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I've been using different ad-hoc variations on this, especially in numpy / pandas / data science-y applications. For example let's say I've done some intensive processing that outputs a numpy array and there's probably no need to redo that part of the code. While debugging I want to rerun the script but avoid that processing. So I dump that array to a file and then wrap that part of the code in some form of "if the dumped file exists and it's ok, load it, else run the processing again, and save that output". The idea is to make the script behave a bit like a jupyter notebook.

I know it's pretty simple to write something like that most of the time, I was just wondering if there's an established pattern for how people do it so that I look like I know what I'm doing. Try-block? Decorators? Context managers? Commenting and uncommenting the same 5 lines of code like a psychopath?

Thanks for any help.

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  • If you are searching a simple solution, you might be interested in the Python Joblib package. They call it memoize pattern. – pschill Mar 31 at 17:09
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Design Patterns are well-known solutions to certain specific problems.

The most well-known of these patterns are the Gang of Four patterns documented in the book "Design Patterns: Elements of Reusable Object-Oriented Software," which essentially describes certain inadequacies in object-oriented programming languages like C++ and Java, and the means that the authors invented to "work around" them.

Software Patterns are not:

  1. A comprehensive problem/solution catalog,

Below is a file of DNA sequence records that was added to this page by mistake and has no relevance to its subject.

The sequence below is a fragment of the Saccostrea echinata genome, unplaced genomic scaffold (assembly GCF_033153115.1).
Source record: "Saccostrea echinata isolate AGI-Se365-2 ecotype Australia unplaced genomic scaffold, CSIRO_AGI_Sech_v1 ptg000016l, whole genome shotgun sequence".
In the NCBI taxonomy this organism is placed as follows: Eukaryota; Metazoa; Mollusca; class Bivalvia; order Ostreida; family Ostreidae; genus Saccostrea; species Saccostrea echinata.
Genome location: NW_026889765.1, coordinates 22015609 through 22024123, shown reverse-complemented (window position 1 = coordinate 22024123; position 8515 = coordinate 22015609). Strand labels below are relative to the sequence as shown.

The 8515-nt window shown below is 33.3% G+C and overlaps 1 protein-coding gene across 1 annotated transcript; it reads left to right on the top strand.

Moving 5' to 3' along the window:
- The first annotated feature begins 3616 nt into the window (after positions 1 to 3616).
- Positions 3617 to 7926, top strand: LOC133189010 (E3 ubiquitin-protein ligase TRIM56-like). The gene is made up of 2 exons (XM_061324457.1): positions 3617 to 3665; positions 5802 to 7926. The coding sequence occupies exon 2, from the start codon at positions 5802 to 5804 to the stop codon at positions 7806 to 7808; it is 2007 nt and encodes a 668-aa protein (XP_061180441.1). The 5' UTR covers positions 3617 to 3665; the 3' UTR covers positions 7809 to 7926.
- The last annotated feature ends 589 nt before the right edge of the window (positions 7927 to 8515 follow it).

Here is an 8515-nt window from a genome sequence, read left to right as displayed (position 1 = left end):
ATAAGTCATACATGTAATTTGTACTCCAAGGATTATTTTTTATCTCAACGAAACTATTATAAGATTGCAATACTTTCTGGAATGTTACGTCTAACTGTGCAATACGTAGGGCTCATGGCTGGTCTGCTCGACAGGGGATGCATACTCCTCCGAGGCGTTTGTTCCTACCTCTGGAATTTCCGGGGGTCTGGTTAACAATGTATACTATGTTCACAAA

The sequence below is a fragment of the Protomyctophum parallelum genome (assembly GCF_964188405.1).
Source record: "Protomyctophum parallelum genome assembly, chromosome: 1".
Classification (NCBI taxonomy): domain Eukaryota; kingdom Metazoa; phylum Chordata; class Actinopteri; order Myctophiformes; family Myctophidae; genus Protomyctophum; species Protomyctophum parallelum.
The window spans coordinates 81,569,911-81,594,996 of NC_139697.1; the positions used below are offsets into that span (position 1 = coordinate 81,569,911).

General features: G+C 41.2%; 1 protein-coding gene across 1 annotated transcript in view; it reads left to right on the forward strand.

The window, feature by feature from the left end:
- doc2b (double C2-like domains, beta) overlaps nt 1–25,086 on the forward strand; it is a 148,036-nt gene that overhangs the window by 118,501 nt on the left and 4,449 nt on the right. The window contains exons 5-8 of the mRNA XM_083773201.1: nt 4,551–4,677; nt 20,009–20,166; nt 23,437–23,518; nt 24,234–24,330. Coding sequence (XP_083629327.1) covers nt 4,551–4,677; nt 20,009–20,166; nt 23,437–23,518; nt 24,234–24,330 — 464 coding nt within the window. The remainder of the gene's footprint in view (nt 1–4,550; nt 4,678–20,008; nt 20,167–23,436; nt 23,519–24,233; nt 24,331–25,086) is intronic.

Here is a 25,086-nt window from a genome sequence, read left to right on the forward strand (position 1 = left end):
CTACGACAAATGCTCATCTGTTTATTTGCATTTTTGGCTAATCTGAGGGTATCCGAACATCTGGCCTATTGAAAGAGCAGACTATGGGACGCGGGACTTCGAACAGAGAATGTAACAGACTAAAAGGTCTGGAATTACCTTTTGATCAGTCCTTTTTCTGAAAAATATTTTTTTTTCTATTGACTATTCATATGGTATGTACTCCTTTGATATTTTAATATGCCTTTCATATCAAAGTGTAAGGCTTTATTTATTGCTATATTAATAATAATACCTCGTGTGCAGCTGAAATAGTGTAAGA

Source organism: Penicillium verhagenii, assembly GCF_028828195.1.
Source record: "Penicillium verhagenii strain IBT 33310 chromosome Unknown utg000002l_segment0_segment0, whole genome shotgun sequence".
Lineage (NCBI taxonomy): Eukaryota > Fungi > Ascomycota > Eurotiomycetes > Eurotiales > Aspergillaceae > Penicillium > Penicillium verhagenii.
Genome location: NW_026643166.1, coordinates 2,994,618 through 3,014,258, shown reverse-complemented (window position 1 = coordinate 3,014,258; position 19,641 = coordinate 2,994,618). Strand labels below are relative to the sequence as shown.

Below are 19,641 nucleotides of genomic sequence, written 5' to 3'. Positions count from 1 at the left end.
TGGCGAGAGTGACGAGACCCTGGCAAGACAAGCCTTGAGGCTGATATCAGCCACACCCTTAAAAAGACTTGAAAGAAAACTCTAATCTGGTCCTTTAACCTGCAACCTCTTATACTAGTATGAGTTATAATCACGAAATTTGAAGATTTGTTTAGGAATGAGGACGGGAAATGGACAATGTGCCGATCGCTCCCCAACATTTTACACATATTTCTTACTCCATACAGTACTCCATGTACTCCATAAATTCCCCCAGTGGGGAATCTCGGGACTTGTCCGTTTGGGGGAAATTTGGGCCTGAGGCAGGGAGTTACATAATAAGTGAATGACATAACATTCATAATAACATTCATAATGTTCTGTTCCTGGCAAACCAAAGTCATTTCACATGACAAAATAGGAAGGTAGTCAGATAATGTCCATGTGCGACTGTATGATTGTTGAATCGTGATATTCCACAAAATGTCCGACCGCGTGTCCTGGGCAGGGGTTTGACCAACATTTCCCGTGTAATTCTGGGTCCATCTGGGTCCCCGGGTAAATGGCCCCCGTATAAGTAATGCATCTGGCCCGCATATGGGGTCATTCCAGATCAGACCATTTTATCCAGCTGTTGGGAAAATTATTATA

2. An established body of coding standards, or
  3. A track to follow for writing a software application.

Consequently, the most common answer to the question "is there a design pattern for this" is "no."

Most people use design patterns the wrong way. They have a problem, and they start looking for a design pattern to solve it. This is backwards. The correct way to use design patterns is to study them: get to know them so that, when you arrive at a problem that one of the design patterns solves, you can then identify the pattern and make use of it.

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  • Thank you, your assumption about me thinking of patterns the wrong way was absolutely correct, this taught me more than I hoped for. – theo2434 Apr 1 at 10:06
  • @theo2434: I think it was also the Gang of Four book that describes design patterns as something discovered after many different people separated by time and space encounter the same problem and coincidentally come to similar solutions. The design pattern is a name used to facilitate communication — a mental shortcut, if you will. – Greg Burghardt May 10 at 2:07
  • @GregBurghardt: Indeed. Once a team knows the patterns, they have a new vocabulary. – Robert Harvey May 10 at 2:29
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I don't know of any special name for it. But, "just do it." This sort of thing is done all the time.

I once had a script that had to process about 155,000 files scattered over about twenty directories, and it took a significant amount of time to "find them" each time. So, I simply dumped the list of filenames to a file and reloaded it each time ... using a command-line option to cause it to repeat the scan when needed.

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